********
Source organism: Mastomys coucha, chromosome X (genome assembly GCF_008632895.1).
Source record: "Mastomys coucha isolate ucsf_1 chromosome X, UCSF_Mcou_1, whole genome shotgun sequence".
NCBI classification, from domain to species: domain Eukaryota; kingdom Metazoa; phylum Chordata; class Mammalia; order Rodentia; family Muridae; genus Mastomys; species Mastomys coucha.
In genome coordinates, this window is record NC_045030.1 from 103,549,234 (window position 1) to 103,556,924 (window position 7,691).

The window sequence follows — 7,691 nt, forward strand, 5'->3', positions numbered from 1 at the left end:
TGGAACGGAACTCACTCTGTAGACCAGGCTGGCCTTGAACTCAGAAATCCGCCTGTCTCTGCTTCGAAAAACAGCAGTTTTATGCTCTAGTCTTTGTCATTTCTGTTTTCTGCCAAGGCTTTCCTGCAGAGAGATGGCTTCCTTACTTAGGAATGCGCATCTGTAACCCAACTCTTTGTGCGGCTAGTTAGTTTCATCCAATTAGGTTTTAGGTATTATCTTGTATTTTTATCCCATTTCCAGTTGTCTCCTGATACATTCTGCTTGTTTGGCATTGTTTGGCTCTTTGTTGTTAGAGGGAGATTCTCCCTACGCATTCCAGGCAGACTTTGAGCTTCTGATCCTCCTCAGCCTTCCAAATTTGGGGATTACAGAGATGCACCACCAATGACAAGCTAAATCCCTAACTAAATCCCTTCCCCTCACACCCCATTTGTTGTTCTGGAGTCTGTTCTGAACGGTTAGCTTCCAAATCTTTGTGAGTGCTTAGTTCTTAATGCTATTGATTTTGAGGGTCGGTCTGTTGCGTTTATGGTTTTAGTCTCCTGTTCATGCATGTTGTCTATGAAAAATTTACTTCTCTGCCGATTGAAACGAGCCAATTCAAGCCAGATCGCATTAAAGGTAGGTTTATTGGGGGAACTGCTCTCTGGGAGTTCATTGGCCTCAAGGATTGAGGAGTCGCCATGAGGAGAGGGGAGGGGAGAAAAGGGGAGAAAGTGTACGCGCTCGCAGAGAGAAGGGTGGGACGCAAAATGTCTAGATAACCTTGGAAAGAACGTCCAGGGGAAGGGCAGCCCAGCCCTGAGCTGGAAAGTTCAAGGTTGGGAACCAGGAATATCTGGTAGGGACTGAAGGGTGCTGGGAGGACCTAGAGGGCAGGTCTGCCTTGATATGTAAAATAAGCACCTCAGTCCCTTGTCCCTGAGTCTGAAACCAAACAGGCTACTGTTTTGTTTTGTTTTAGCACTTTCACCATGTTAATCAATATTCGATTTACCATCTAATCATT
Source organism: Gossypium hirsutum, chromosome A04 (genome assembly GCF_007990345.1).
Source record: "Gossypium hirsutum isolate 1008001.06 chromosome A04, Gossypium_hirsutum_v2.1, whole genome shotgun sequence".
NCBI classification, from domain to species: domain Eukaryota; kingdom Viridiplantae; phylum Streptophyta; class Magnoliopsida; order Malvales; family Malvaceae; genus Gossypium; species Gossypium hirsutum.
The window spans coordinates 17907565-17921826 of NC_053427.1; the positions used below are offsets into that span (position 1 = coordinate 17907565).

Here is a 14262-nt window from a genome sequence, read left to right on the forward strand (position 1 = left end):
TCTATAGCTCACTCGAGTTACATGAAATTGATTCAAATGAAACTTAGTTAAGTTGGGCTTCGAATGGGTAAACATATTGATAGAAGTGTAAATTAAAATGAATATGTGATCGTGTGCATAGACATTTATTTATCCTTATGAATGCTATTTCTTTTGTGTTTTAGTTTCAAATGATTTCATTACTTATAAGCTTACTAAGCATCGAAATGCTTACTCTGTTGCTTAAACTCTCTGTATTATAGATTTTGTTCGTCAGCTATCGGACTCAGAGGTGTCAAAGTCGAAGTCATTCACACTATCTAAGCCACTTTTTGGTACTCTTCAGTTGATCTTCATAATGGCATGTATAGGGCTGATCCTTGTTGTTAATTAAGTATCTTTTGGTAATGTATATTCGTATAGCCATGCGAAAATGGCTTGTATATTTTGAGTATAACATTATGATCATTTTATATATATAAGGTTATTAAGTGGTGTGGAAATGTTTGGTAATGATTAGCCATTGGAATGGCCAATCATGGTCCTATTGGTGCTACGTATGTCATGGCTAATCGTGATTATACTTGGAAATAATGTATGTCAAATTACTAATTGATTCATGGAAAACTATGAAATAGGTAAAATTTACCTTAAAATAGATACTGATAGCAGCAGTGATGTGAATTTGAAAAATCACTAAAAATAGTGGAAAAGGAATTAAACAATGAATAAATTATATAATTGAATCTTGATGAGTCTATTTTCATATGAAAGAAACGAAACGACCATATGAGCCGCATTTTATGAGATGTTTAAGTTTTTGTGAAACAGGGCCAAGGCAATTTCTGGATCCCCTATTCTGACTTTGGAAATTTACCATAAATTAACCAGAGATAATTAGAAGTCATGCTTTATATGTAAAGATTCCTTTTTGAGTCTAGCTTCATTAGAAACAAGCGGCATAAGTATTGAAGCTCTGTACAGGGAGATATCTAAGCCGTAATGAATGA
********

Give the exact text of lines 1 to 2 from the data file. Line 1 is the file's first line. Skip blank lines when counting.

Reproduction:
Source organism: Mastomys coucha, chromosome X (genome assembly GCF_008632895.1).
Source record: "Mastomys coucha isolate ucsf_1 chromosome X, UCSF_Mcou_1, whole genome shotgun sequence".